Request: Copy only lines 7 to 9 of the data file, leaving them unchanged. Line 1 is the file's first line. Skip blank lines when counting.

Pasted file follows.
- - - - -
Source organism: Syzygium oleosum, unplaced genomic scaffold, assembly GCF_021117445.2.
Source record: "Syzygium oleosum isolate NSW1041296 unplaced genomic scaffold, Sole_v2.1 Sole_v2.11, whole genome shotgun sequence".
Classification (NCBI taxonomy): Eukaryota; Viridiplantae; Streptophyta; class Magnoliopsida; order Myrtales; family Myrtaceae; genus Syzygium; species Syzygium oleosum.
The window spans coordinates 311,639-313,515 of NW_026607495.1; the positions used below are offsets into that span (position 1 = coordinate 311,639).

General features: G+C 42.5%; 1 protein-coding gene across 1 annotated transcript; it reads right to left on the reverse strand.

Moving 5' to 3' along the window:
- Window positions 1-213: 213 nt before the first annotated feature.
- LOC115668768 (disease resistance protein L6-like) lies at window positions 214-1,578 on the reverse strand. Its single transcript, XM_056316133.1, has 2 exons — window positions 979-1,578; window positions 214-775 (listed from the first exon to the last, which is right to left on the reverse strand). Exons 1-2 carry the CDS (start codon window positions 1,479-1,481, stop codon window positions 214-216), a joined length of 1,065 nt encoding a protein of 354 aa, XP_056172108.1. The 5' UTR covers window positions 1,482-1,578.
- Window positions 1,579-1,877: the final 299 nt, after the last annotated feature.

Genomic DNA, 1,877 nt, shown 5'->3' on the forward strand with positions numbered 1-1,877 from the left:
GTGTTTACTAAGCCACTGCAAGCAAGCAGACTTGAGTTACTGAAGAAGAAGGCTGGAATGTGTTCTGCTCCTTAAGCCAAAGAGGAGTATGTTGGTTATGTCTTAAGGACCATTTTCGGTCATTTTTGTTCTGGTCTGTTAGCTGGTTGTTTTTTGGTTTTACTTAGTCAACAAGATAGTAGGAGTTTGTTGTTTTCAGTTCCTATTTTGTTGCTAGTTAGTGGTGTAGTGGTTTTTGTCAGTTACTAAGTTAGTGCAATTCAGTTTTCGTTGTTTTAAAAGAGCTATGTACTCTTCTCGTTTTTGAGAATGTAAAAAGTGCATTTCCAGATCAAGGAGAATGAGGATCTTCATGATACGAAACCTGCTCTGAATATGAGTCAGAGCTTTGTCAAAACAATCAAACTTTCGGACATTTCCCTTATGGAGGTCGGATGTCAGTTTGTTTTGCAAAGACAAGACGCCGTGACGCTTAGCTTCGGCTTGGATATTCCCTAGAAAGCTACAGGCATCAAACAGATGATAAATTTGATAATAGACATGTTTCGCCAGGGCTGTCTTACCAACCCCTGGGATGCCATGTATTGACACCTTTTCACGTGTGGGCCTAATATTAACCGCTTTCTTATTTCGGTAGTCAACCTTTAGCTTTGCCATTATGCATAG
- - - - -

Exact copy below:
- Window positions 1-213: 213 nt before the first annotated feature.
- LOC115668768 (disease resistance protein L6-like) lies at window positions 214-1,578 on the reverse strand. Its single transcript, XM_056316133.1, has 2 exons — window positions 979-1,578; window positions 214-775 (listed from the first exon to the last, which is right to left on the reverse strand). Exons 1-2 carry the CDS (start codon window positions 1,479-1,481, stop codon window positions 214-216), a joined length of 1,065 nt encoding a protein of 354 aa, XP_056172108.1. The 5' UTR covers window positions 1,482-1,578.
- Window positions 1,579-1,877: the final 299 nt, after the last annotated feature.